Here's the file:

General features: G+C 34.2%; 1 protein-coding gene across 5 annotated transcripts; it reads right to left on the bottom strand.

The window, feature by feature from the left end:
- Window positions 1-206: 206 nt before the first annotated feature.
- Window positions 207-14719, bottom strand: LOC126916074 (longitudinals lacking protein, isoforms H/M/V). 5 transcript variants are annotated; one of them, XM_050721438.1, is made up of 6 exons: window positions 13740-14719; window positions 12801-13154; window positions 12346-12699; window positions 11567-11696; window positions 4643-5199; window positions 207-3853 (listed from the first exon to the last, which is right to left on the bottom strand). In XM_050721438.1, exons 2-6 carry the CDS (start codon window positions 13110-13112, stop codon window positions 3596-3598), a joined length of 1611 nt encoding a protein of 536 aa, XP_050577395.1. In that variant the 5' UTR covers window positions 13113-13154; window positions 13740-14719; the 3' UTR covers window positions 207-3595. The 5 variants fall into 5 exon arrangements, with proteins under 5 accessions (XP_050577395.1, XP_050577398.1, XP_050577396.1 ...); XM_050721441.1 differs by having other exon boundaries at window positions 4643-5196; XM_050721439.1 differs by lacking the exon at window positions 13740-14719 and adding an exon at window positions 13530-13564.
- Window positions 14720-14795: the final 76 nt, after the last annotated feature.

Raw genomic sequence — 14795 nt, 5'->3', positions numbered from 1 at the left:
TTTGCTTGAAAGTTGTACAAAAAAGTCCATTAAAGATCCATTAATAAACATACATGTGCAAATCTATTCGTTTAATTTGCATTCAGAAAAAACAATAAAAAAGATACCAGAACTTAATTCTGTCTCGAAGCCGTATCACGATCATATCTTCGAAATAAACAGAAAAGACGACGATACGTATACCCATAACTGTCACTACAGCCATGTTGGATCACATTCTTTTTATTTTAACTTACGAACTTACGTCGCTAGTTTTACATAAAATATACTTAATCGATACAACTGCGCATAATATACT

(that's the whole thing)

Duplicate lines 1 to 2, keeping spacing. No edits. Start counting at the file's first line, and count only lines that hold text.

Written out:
General features: G+C 34.2%; 1 protein-coding gene across 5 annotated transcripts; it reads right to left on the bottom strand.

The window, feature by feature from the left end: